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(Holding classes twice a week at the Academy is a relatively new model for our program, and it seems to be working well. CERTs get through the entire program in a month, and training seems to build up faster... despite the fact that students receive the same 25 hours of classroom and hands-on training as in the weekly class setting.)
CERT 94 kicked off with Class 1, which was all about introductions -- to the Academy, to their classmates, to the CERT concept, and to the hazards they may encounter in the community and during a disaster.
The students also received their CERT helmets and backpacks:
|CERTs of Class 94 during their first class at the Academy. All photos: Joe Loong|
|Adjunct Instructor John Mayers acts as Incident Commander during the students' first drill.|
Beginning with Class 3, things started to get a lot more hands-on... and complicated. In their opening drill, the students started to encounter simulated victims -- both plywood and human -- that they had to deal with. Their subsequent classroom instruction built on this, introducing the CERTs to Disaster Medical Operations, or how to save lives and care for patients in a mass casualty scenario where professional responders are delayed.
|CERTs gather simulated victims (plywood "gingerbread" people) in the High Bay during the drill.|
|CERTs maneuver a simulated victim (a plywood "gingerbread" dummy) down the stairs of a burn building.|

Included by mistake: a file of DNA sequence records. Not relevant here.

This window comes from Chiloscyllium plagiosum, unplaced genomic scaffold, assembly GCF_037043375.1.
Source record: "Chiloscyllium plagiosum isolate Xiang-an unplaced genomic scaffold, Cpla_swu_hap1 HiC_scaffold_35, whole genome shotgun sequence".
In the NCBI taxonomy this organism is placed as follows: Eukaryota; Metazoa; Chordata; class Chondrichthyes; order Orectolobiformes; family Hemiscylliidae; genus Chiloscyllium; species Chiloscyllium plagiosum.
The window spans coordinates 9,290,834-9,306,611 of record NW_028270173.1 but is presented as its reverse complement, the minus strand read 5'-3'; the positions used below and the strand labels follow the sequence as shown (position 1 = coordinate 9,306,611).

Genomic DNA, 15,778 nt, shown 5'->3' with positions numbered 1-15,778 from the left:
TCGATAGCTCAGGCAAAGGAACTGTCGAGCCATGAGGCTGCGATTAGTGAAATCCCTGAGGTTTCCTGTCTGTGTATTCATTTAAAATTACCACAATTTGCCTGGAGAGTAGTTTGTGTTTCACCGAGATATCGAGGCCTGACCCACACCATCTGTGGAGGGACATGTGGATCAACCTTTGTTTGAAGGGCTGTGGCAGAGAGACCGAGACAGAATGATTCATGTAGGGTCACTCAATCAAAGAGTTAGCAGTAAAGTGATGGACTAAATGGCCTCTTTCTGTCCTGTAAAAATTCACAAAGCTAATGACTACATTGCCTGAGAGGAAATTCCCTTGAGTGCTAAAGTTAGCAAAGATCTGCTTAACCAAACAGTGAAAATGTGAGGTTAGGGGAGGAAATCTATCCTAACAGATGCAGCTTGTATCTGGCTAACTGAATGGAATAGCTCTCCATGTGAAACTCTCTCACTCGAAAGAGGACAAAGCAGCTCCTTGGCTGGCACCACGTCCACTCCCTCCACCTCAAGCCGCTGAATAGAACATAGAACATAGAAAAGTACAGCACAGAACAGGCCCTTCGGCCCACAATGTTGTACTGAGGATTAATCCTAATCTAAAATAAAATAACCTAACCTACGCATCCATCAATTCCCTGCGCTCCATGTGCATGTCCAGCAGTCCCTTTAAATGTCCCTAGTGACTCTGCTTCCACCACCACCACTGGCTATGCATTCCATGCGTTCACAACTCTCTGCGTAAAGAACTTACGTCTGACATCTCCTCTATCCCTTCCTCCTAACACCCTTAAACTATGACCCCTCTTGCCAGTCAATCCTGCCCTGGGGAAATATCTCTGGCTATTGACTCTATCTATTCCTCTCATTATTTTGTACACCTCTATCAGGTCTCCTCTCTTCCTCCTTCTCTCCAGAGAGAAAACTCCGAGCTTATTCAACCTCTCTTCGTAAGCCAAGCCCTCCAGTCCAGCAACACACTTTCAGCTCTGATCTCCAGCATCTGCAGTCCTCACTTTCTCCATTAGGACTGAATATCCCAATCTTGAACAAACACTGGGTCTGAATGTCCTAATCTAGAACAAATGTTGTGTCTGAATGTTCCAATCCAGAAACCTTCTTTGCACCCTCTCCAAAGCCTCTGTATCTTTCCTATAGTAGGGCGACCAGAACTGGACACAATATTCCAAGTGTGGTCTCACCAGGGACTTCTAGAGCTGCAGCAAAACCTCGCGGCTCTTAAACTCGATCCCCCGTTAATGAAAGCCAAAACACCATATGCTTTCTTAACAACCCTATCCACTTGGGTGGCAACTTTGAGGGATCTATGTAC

After their opening drill (which again, built on everything the CERTs had previously learned), Class 5 was all about hazards, ranging from those they might find in the community, to ones at disaster scenes, to the threat of terrorism, to very real but invisible hazards like debilitating stress.
|My patient's-eye-view while being carried on a blanket stretcher by a transport team.|
|CERTs practice lifting and cribbing techniques on a stable load, to which Volunteer Instructor Edgar Rodriguez has added his weight.|
Two days later, the CERTs of Class 94 gathered for Class 7, their final exercise, where they had to put together everything they've learned -- from setting up Command, Accountability, Logistics, & Medical; to doing scene size-up; treating, triaging, and tagging patients in under 30 seconds; and everything else.
Plus, they had to do it facing live human victim actors made up with realistic moulage (fake wound makeup):
|Victim actors show off their simulated wounds (contusions and lacerations).|
Then came the drill, where CERTs had to respond to a storm-ravaged apartment building and begin rescue operations, finding, treating, and caring for the survivors they encountered.
|CERT rescuers perform a walking assist to get a survivor to Medical.|
|A CERT rescuer treats a survivor, applying an occlusive dressing to a simulated sucking chest wound.|
|CERTs shut off a simulated natural gas supply line (with a SCBA air tank providing hissing sound effects).|
Finally, after a "hot wash" debrief, the CERTs completed their graduation final exercise at the Fire Academy, May 13, 2015.
|Congratulations to the CERTs of Fairfax County CERT Class 94!|
CERT training is free and open to people who live or work in Fairfax County. For more information about CERT training, either at the Fire Academy or at locations throughout the community, see About CERT Training.
Joe Loong is a Blog Editor and Social Media Specialist for Fairfax County CERT. You can email him at firstname.lastname@example.org